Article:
Video: Sen. John McCain: ‘I love our underdog status’

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updated 10/1/2008 11:19:20 AM ET 2008-10-01T15:19:20
ANALYSIS

Welcome to October. Tenth month in the Gregorian calendar. Known for its yellow leaves, orange pumpkins, white-knuckled campaign staffers... and red-phone political "surprises."

Ah, the vaunted October surprise. The words alone evoke titillating images of tabloid-style headlines, wild-eyed pundits, tongue-tied candidates and tracking polls brimming with volatility. Late in the 2000 campaign, you'll recall, George W. Bush's 24-year-old DUI arrest record surfaced and nearly cost him the race. Four years later, Osama bin Laden released his "I'm still here" videotape, helping guarantee Bush's narrow re-election win.

But not this month, I'd bet. Not this year.

There's a certain irony, during the 21st month of this campaign, in suggesting that a "surprise" is even remotely possible. Given the ongoing crisis on Wall Street, however, the bigger factor is that voters wouldn't go for it.

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Unfortunately for those who love the rush that flows when that last-minute game-changer breaks -- and really, who doesn't? -- voters have placed a premium on calm in this race's final crisis-ridden month. For the first time since the months that followed the Sept. 11 terrorist attacks, there's a palpable, sober disdain for self-inflicted drama. Lipstick, pigs, pregnant daughters and terrorist fist-jabs have no place here now. The real-life drama unfolding on our TV screens has turned voters into knee-jerk skeptics, which makes me fairly certain that neither camp will dare yell "Surprise!" before Nov. 4. The backlash would prove stronger than the lash.

It's a lesson John McCain's campaign learned the hard way last week. His September Suspension, designed to change a trajectory that showed Barack Obama starting to build a solid front-runner's hold on the race, instead may have sealed his fate. Last week turned into a debacle that he'll be hard-pressed to reverse over the next five weeks.

The problem, in hindsight, was simple: Voters just didn't buy it. A new USA Today/Gallup poll taken over the weekend shows that McCain fared far worse than Obama in handling the economic crisis and congressional negotiations over the bailout plan. Forty-six percent of respondents viewed Obama's performance favorably, 43 percent viewed it unfavorably. For McCain, the numbers were particularly daunting: 37 percent approved, while 53 percent disapproved. Congressional leaders both Democratic and Republican, along with Treasury Secretary Henry Paulson Jr. and President Bush, also fared poorly.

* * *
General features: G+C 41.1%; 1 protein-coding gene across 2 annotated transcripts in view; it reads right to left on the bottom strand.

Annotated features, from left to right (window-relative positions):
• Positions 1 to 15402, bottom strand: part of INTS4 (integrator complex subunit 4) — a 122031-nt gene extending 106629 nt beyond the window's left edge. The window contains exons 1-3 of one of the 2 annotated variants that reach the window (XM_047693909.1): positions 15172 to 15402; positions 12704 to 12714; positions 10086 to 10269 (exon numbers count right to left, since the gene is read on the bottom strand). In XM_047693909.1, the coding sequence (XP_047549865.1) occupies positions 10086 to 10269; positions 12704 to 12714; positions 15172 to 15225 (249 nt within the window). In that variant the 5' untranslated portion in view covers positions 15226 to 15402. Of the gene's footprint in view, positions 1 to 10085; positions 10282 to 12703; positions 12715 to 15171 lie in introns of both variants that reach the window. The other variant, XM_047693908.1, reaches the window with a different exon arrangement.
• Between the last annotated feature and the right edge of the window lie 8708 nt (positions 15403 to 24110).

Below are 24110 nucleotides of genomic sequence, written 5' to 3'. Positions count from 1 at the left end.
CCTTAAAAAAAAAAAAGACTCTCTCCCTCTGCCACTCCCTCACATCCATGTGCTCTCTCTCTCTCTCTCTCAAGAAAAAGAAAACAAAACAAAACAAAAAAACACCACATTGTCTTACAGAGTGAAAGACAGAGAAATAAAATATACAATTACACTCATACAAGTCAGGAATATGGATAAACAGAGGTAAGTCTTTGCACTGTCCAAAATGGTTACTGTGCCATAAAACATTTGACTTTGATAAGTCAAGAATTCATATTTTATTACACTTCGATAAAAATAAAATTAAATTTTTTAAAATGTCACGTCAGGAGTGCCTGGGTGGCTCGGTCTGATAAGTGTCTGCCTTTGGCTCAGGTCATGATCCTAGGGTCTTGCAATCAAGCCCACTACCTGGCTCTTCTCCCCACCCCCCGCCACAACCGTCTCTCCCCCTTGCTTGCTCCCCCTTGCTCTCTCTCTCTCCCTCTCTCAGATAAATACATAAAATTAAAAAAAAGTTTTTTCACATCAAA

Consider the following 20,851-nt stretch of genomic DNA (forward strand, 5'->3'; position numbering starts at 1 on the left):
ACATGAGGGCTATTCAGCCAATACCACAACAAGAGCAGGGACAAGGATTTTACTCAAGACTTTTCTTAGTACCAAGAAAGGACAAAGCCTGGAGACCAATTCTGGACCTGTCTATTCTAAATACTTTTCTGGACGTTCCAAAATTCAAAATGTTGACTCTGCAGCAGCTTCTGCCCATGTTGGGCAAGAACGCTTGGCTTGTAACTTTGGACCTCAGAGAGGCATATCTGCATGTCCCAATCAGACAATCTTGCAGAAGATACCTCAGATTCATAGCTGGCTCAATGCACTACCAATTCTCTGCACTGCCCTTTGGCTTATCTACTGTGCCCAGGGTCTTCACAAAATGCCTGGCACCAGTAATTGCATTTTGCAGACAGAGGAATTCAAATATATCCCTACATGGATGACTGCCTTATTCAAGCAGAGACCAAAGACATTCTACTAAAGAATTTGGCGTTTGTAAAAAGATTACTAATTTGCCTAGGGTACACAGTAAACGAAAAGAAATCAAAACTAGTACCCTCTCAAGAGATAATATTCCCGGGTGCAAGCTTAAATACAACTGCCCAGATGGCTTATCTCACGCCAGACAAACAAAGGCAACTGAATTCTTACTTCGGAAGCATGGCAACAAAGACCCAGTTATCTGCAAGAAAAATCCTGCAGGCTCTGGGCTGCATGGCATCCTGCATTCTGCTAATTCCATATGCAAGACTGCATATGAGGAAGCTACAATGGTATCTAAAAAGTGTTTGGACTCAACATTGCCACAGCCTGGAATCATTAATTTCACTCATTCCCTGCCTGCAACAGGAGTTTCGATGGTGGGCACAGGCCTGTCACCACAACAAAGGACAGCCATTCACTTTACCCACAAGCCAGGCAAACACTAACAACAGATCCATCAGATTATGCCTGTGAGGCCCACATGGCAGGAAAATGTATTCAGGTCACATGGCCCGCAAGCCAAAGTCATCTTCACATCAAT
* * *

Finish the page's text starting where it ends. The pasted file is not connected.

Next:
It got worse for McCain. A New York Times/CBS News poll [PDF] released last week showed his overall favorable ratings plunging 6 percentage points in less than two weeks. The Hotline/Diageo poll [PDF] showed that the percentage of voters who think McCain is better prepared than Obama to handle the economy fell 9 points in four days, from 43 percent [PDF] on Sept. 22 to 34 percent on Sept. 26 (he has since rebounded to 38 percent). Meanwhile the enthusiasm gap, which had narrowed following McCain's choice of Sarah Palin as his running mate, widened again; the percentage of voters who said they're "enthusiastically" supporting the GOP ticket fell 6 points in four days.

A big part of McCain's problem -- both in this crisis and throughout this campaign -- is that big "R" next to his name. A new ABC News/Washington Post pollshows voters blame congressional Republicans instead of Democrats for the crisis, by a 44-to-21 split. One-quarter of respondents said Bush was responsible -- compared with just 8 percent who say it's the fault of the Democrat-led Congress.

All of which raises a key question: Will the most fascinating White House campaign in decades be decided by the second-most-important political story of the year?

Copyright 2012 by National Journal Group Inc.

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